It moved past them at a walking pace, with an odd, irregular bob and swerve like a spinning top.
The greater the spin you can put on the ball, the more it will swerve.
But, really, the whole episode was a reminder of how reform can swerve when a government has its foot to the throttle.
The swerve may be more about the world of the humanists who discovered On the Nature of Things, rather than the poem itself.
Motorcycles roar and swerve around women who balance soaring bundles confidently on their heads.
Could the young but conceive a tithe of the misery I endured, they would never after swerve from the truth.
Come, Ahab's compliments to ye; come and see if ye can swerve me.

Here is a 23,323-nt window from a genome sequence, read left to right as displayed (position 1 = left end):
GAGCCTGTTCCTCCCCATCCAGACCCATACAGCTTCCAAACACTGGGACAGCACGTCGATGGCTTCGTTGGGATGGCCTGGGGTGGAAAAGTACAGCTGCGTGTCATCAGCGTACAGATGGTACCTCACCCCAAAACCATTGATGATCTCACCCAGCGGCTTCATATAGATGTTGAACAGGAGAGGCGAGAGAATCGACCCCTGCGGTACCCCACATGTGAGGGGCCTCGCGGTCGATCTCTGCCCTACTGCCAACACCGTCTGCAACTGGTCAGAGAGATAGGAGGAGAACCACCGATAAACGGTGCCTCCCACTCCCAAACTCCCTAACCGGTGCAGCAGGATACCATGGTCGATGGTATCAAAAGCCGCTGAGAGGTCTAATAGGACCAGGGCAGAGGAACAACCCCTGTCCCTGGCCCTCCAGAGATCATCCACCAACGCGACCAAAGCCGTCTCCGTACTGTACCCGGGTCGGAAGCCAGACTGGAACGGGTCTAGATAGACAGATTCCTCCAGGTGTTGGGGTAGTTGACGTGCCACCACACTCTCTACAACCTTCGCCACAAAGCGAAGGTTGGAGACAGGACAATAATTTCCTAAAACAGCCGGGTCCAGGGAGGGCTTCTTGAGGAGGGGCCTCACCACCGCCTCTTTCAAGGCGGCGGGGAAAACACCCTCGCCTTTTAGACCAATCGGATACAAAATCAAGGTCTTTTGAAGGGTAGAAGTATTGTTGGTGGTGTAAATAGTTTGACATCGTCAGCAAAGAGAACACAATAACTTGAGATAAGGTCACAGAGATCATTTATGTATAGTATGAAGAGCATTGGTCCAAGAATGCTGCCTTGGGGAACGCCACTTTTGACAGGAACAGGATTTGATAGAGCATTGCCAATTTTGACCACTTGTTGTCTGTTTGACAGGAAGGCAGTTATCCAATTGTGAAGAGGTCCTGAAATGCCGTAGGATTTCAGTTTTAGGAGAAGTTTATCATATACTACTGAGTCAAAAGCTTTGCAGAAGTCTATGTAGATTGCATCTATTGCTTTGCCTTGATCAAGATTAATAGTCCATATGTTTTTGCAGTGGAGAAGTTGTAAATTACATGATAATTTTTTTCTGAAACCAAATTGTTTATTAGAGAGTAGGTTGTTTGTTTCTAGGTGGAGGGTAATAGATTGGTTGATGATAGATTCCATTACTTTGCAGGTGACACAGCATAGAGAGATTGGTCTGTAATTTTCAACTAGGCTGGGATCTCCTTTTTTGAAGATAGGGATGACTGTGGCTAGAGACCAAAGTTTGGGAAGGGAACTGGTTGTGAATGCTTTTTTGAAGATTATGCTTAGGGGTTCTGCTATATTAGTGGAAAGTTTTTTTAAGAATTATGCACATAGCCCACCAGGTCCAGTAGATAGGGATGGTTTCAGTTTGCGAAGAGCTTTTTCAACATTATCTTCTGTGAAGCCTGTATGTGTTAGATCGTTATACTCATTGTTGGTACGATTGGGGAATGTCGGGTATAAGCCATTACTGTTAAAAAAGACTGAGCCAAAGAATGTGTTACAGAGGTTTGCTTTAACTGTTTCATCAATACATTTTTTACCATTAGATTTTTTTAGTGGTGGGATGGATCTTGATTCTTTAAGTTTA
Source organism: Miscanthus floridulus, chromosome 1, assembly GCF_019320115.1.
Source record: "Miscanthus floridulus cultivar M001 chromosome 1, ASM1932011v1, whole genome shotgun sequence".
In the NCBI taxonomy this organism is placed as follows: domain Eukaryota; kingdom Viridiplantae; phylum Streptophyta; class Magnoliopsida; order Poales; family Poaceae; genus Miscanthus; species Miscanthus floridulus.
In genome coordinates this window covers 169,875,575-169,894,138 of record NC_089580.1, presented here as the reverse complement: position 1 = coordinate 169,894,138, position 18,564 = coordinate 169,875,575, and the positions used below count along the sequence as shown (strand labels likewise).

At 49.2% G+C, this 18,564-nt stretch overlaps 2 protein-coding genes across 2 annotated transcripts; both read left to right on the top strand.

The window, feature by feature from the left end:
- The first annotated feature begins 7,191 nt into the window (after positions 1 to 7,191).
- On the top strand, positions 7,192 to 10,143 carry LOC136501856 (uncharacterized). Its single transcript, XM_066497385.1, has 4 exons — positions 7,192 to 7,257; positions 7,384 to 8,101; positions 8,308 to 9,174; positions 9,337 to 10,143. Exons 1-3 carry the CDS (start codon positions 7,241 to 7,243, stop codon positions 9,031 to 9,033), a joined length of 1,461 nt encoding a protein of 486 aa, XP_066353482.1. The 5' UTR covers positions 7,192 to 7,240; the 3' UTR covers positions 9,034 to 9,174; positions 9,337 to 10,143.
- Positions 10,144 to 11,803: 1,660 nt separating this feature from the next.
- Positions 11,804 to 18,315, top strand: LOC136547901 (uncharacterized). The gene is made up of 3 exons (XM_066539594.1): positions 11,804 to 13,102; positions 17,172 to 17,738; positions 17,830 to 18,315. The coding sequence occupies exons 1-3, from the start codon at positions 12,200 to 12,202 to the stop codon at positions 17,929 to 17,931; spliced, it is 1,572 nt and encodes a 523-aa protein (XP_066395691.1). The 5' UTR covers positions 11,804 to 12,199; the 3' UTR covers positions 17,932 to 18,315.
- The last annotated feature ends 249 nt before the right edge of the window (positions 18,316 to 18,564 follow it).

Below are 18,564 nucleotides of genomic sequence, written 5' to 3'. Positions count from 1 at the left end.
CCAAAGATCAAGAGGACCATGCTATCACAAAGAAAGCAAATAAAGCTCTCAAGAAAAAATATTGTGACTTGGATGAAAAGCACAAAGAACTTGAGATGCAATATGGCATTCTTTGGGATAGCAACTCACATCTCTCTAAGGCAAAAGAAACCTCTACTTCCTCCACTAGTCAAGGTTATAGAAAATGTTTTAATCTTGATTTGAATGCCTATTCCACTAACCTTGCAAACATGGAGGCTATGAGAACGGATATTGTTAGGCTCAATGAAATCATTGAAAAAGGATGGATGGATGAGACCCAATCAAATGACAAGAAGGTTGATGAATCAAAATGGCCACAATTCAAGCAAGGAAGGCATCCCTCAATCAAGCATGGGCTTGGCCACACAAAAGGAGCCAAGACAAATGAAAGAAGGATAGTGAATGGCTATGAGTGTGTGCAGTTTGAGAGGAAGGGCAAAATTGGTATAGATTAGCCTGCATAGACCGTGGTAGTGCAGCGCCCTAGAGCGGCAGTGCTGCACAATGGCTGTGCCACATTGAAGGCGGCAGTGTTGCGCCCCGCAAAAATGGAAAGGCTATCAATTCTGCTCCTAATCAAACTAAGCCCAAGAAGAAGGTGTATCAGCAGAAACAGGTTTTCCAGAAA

If during the three years of mourning he does not swerve from his father's principles, he may be pronounced a truly filial son.
But Clinch gave him no chance to close in: it was death even to swerve.
Never be tempted to swerve from its dictates, even in the most trivial degree.
early 13c., "to depart, make off;" early 14c., "to turn aside, deviate from a straight course," probably from Old English sweorfan "to rub, scour, file" (but sense development is difficult to trace), from Proto-Germanic *swerbanan (cf Old Norse sverfa "to scour, file," Old Saxon swebran "to wipe off"), from PIE root *swerbh-. Cognate words in other Germanic languages (cf. Old Frisian swerva "to creep," Middle Dutch swerven "to rove, stray") suggests the sense of "go off, turn aside" may have existed in Old English, though unrecorded. Related: Swerved; swerving.
1741, from swerve (v.).